T&T Securities and Exchange Commission
AS WE come to the end of our AML (Anti-Money Laundering) series, we would like to discuss two final areas: Wire Transfers and Non-Profit Organisations.
Anti-Money Laundering includes far more than just preventing traditional money laundering. It is imperative, therefore, that registrants are aware of the money laundering and terrorist financing (TF) risks inherent in facilitating wire transfers on behalf of others. Registrants are required to maintain policies and procedures for facilitating wire transfers which must be incorporated into their AML/CFT compliance regime. Registrants must report large cash transactions and retain records on wire transfers, regardless of whether any potential criminal activity is suspected or not. Section 34 of the Proceeds of Crime Act (POCA) states that the information accompanying a domestic or cross-border transfer shall consist of:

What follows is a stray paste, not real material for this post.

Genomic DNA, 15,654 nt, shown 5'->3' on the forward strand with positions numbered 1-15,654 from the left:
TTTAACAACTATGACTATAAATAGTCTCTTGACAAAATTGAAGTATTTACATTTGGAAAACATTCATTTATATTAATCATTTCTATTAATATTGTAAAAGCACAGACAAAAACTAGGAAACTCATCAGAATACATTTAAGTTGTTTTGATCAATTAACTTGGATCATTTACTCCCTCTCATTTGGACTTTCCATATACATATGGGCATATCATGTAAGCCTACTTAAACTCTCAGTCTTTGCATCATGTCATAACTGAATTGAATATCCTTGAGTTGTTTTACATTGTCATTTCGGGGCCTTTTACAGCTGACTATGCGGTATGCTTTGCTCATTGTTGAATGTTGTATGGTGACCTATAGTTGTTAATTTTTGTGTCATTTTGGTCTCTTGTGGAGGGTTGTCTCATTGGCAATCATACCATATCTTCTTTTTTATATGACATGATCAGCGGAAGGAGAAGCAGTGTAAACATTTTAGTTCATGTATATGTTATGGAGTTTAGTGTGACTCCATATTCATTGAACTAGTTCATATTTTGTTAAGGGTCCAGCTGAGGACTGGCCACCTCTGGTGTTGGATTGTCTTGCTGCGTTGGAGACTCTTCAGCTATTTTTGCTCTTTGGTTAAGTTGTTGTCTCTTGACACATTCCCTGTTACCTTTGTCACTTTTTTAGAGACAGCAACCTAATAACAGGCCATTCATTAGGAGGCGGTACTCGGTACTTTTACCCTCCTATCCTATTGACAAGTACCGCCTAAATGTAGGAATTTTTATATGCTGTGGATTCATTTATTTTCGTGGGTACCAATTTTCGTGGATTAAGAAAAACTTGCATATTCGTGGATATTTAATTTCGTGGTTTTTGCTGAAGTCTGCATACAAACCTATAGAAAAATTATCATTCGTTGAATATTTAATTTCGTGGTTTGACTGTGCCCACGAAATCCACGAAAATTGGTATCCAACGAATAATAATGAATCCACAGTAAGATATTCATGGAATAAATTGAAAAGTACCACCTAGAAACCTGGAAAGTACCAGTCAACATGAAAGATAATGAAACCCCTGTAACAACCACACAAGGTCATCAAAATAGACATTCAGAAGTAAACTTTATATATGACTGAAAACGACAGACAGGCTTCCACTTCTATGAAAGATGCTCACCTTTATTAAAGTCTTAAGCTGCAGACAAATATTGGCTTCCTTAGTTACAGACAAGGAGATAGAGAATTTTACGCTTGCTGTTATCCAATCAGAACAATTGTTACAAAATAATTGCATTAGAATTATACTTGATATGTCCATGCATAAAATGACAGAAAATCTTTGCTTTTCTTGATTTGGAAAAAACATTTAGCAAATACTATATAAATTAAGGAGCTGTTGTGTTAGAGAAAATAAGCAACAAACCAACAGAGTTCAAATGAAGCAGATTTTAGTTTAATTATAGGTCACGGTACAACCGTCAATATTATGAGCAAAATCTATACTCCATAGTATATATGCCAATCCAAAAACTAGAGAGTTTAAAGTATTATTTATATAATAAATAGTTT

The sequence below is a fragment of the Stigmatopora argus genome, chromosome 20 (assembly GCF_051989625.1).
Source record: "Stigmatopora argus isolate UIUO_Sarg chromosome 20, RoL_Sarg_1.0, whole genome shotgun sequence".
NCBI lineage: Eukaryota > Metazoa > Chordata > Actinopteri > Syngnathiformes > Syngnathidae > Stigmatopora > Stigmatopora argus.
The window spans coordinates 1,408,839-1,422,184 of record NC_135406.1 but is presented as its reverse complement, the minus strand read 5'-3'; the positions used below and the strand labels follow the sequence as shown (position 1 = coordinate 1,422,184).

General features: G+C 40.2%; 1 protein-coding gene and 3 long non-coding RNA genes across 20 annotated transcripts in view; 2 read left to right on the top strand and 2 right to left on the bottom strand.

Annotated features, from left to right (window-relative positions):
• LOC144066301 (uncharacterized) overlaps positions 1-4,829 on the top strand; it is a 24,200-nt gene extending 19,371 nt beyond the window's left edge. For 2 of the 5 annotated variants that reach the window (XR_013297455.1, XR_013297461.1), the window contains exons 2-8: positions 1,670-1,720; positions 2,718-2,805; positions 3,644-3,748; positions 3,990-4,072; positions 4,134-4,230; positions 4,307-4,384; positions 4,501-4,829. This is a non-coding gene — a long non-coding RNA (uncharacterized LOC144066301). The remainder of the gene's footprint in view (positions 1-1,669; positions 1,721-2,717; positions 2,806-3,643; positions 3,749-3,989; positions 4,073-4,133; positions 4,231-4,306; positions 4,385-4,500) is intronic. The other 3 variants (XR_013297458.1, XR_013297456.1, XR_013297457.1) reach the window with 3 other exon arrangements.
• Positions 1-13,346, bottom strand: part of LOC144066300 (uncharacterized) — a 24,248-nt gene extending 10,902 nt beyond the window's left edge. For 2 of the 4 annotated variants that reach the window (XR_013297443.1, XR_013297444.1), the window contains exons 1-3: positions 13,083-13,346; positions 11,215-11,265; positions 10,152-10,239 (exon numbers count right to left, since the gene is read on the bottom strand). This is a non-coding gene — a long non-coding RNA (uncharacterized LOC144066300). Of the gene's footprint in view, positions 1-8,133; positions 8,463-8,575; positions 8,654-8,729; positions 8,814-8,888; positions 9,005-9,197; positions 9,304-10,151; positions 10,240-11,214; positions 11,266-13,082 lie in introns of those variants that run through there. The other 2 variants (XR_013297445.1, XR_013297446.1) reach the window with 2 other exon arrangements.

• the name of the originator of the transfer;
• the address or a national identification number or a passport number of the originator;
• the account number of the originator and in the absence of an account, a unique transaction reference number which permits tracing of the transaction;
• the name of the beneficiary; and
• the beneficiary account number where such an account is used to process the transactions or, in the absence of an account, a unique transaction reference number which permits tracing of the transaction.
Where a financial institution has several individual cross-border or domestic wire transfers from a single originator, and a series of transactions are bundled in a batch file for transmission to beneficiaries, the institution has to ensure that:
• the batch file contains the required and accurate originator information and beneficiary information, that is fully traceable within the beneficiary country; and
• the account number of the originator or unique transaction or reference number is included.
A beneficiary financial institution that receives funds from an originator; and an intermediary financial institution, that acts between the originator and the beneficiary financial institution shall: